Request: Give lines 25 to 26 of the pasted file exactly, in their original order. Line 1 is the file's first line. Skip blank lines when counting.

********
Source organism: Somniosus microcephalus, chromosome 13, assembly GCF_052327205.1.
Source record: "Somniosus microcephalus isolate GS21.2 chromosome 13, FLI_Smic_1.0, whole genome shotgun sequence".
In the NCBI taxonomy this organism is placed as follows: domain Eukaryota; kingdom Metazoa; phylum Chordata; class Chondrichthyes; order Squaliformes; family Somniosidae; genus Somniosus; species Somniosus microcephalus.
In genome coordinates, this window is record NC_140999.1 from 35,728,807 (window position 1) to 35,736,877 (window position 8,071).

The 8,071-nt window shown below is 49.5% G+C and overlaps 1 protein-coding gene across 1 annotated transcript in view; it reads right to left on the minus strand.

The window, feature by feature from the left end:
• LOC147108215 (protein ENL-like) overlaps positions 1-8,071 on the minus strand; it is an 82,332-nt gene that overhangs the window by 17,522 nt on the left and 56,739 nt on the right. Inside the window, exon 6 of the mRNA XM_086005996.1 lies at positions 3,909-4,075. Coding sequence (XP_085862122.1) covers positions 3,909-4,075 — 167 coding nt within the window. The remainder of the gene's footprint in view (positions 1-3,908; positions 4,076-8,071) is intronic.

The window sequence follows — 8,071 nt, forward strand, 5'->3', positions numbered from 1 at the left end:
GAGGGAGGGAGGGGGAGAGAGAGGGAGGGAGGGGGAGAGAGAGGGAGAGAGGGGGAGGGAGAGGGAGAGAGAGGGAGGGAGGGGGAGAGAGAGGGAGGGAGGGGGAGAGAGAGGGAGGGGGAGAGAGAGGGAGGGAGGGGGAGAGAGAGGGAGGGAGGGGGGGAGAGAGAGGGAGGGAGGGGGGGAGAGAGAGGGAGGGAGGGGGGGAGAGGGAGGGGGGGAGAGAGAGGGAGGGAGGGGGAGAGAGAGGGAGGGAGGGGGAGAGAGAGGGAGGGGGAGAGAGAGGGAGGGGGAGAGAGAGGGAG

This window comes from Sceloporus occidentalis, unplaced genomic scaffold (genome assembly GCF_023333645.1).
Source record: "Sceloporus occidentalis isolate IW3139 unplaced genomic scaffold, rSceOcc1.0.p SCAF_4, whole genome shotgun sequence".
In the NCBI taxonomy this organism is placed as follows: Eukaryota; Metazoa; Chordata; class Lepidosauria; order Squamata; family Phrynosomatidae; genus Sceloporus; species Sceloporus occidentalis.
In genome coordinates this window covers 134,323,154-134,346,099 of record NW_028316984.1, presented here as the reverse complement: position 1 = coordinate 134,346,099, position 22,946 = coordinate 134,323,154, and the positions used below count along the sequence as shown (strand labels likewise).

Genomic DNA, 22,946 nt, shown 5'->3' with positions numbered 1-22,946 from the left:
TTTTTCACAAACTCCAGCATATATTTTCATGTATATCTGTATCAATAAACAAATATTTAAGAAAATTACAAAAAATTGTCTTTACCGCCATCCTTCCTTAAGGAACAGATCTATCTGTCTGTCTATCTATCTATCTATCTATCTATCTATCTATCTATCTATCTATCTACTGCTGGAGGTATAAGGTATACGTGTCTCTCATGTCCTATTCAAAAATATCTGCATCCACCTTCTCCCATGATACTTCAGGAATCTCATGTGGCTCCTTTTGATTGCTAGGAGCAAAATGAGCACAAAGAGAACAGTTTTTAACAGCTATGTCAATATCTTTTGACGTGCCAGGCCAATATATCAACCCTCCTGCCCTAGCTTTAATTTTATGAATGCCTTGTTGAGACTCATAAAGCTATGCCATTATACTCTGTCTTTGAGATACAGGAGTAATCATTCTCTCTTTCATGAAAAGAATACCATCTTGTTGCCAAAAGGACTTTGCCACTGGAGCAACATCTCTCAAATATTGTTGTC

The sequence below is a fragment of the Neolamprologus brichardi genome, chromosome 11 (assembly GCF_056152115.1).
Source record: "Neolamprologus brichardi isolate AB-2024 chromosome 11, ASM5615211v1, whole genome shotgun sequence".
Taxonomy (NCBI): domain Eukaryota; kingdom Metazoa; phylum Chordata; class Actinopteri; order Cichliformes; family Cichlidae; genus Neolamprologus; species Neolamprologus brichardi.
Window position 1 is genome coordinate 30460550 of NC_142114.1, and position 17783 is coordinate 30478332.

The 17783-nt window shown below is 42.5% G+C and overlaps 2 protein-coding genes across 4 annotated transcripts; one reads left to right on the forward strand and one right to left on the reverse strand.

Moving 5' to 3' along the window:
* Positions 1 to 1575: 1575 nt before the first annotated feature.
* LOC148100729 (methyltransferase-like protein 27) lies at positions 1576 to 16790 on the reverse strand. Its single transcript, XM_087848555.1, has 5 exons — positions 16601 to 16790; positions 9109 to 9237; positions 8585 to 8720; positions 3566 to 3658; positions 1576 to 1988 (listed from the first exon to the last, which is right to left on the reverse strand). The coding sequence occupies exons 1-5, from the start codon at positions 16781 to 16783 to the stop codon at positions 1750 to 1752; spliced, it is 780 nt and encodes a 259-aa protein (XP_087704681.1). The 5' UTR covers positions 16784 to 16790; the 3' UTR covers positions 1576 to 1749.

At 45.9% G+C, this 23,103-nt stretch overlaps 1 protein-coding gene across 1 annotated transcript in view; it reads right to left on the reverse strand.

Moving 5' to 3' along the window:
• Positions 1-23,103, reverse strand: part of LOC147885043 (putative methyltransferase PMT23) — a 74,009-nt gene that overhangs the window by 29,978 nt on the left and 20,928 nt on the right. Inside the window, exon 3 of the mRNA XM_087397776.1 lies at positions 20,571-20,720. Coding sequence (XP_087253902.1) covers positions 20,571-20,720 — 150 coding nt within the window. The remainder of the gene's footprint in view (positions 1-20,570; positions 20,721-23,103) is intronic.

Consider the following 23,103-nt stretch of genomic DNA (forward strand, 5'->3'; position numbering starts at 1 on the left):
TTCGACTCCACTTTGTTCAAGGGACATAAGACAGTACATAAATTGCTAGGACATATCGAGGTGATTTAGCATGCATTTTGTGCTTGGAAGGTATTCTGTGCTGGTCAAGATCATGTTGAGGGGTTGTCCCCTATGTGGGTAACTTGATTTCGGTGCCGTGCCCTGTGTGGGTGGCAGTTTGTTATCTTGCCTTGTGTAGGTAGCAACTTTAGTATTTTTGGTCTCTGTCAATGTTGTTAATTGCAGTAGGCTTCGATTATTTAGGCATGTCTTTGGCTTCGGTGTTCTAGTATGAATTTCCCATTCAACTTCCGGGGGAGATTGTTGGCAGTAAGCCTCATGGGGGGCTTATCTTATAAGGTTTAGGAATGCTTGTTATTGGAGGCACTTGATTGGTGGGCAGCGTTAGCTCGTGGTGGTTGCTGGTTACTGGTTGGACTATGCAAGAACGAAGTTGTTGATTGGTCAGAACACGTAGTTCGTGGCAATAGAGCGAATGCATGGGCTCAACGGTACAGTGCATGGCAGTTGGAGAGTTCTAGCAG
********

Moving 5' to 3' along the window:
• Positions 1-23,103, reverse strand: part of LOC147885043 (putative methyltransferase PMT23) — a 74,009-nt gene that overhangs the window by 29,978 nt on the left and 20,928 nt on the right. Inside the window, exon 3 of the mRNA XM_087397776.1 lies at positions 20,571-20,720. Coding sequence (XP_087253902.1) covers positions 20,571-20,720 — 150 coding nt within the window. The remainder of the gene's footprint in view (positions 1-20,570; positions 20,721-23,103) is intronic.